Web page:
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'Intelligence' producer talks new Josh Holloway drama

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Chris Helcermanas-Benge/CBS

It takes brains to know how to protect the U.S. from its enemies. And one way to do that is to trick out a brain with a computer chip. That’s the premise behind  Intelligence, a CBS midseason drama that stars Lost vet Josh Holloway as a former Delta Force stud named Gabriel who is outfitted with a microchip in his noggin that allows him to access the global information grid, and probably pay his bills online with his mind. “We wanted to do a modern day Six Million Dollar Man, but we kept asking ourselves the question of ‘What matters?’ Does super strength really matter anymore in a world where people push a button and a drone five miles up kills them?” says series executive producer Michael Seitzman. “It doesn’t matter anymore how strong you are physically. There’s another set of superpowers that seem to be popping up on the news every day, and that is a whole series of direct neural implants. It’s not really science fiction anymore. If it is, it’s five minutes in the future not five years into the future.”

Under the supervision of U.S. Cyber Command —  which is headed up by Lillian Strand (Marg Helgenberger) — and a Secret Service agent named Riley Neal (Meghan Ory) who is supposed to guard this reckless top-secret human project, Gabriel will try to stop a considerable threat to the U.S. every week, whether he’ll need to thwart a dirty bomb or get to the bottom of a conspiracy that involves a bioweapons company that has been testing on human subjects, or plant a virus in a nuclear facility in Iran. Among his superpowers is something called a cyber-render. “In his mind, he can step into a moment of an event and it becomes a virtual evidence wall where he can see the event frozen, he can walk through it, he can pull up documents, photos, and videos,” says Seitzman. “But the cyber-render is informed not just by the intelligence that he has access to — which sometimes can be accurate and sometimes can be inaccurate — but it’s also informed by his own imagination. So if he has an inkling about a suspect, it’ll appear in the cyber-render. Part of what he has to do is analyze it like a dream, and try to figure out what his mind is trying to tell him about an event, and try to decipher what is the real from what his brain is creating. It’s both an opportunity to present information to the audience in a really new way, and it also presents an Achilles heel for the character because he’s not always looking at things exactly as they exist.”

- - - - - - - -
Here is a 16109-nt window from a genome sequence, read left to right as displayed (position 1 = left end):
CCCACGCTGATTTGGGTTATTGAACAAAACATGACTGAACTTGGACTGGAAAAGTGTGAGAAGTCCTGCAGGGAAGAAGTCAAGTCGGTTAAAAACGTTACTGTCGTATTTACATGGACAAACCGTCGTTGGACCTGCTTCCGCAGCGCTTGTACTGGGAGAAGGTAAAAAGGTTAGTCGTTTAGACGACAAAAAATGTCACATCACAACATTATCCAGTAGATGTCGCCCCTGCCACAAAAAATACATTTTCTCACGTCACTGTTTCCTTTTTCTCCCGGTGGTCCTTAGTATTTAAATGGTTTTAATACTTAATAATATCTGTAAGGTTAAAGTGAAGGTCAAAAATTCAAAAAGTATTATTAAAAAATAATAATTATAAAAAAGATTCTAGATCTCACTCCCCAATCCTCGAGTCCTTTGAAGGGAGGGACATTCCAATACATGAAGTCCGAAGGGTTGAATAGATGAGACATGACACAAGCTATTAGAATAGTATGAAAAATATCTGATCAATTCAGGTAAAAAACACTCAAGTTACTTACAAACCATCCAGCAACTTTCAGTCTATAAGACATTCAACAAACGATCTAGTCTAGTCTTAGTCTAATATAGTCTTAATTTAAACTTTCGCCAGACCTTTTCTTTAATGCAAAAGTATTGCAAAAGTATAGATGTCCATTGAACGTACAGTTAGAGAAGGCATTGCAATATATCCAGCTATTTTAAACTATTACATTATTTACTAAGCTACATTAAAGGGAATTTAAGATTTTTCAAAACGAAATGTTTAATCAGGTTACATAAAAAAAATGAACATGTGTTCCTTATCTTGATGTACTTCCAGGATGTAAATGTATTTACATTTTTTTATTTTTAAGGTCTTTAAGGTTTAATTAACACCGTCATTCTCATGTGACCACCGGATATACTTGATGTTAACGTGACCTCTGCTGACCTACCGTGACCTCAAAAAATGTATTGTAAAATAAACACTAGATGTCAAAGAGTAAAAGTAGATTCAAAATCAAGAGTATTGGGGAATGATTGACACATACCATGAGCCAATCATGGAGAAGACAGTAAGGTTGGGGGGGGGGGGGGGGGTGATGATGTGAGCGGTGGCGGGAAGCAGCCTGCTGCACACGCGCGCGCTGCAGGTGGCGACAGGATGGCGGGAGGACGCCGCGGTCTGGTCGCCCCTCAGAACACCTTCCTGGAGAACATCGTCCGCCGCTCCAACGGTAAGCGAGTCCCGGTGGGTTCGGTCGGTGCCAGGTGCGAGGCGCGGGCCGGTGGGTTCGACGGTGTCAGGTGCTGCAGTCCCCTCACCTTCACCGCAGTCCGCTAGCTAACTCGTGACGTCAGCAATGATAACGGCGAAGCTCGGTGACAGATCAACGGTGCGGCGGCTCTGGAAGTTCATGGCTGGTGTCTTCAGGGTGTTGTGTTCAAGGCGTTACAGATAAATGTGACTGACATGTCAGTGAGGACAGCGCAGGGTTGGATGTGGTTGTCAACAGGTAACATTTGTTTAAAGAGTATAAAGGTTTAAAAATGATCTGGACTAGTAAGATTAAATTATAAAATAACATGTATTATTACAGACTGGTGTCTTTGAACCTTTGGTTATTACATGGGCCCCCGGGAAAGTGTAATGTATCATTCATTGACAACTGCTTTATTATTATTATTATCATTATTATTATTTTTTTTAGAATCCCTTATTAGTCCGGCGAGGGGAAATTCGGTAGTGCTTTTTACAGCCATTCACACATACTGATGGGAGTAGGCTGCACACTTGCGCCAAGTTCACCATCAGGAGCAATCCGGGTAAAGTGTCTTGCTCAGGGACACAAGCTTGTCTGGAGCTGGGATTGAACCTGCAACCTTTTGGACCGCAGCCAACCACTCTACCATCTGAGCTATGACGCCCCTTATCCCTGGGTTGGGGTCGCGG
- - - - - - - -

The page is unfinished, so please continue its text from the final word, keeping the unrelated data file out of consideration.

For more on Intelligence, which will screen its pilot episode at Comic-Con (before it premieres on CBS in February), pick up a copy of EW’s Comic-Con Issue, on newsstands now.